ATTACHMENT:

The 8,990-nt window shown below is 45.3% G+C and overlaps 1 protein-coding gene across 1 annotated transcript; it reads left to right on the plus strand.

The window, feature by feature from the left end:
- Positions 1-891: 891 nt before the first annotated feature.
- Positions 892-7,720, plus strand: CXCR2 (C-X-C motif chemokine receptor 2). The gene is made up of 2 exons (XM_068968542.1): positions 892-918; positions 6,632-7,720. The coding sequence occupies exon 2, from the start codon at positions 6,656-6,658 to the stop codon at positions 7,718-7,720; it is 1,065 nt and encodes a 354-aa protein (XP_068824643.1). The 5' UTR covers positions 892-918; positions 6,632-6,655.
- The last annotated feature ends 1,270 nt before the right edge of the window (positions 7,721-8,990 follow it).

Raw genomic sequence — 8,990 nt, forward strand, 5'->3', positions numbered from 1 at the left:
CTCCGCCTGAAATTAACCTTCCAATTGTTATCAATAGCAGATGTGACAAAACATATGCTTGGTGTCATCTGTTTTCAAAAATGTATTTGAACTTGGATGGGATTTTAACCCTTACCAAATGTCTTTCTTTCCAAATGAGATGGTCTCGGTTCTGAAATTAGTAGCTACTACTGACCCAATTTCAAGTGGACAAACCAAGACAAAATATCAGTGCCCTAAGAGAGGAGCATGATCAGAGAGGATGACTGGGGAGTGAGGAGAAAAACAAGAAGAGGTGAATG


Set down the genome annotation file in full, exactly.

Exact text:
The 8,990-nt window shown below is 45.3% G+C and overlaps 1 protein-coding gene across 1 annotated transcript; it reads left to right on the plus strand.

The window, feature by feature from the left end:
- Positions 1-891: 891 nt before the first annotated feature.
- Positions 892-7,720, plus strand: CXCR2 (C-X-C motif chemokine receptor 2). The gene is made up of 2 exons (XM_068968542.1): positions 892-918; positions 6,632-7,720. The coding sequence occupies exon 2, from the start codon at positions 6,656-6,658 to the stop codon at positions 7,718-7,720; it is 1,065 nt and encodes a 354-aa protein (XP_068824643.1). The 5' UTR covers positions 892-918; positions 6,632-6,655.
- The last annotated feature ends 1,270 nt before the right edge of the window (positions 7,721-8,990 follow it).

Raw genomic sequence — 8,990 nt, forward strand, 5'->3', positions numbered from 1 at the left:
CTCCGCCTGAAATTAACCTTCCAATTGTTATCAATAGCAGATGTGACAAAACATATGCTTGGTGTCATCTGTTTTCAAAAATGTATTTGAACTTGGATGGGATTTTAACCCTTACCAAATGTCTTTCTTTCCAAATGAGATGGTCTCGGTTCTGAAATTAGTAGCTACTACTGACCCAATTTCAAGTGGACAAACCAAGACAAAATATCAGTGCCCTAAGAGAGGAGCATGATCAGAGAGGATGACTGGGGAGTGAGGAGAAAAACAAGAAGAGGTGAATG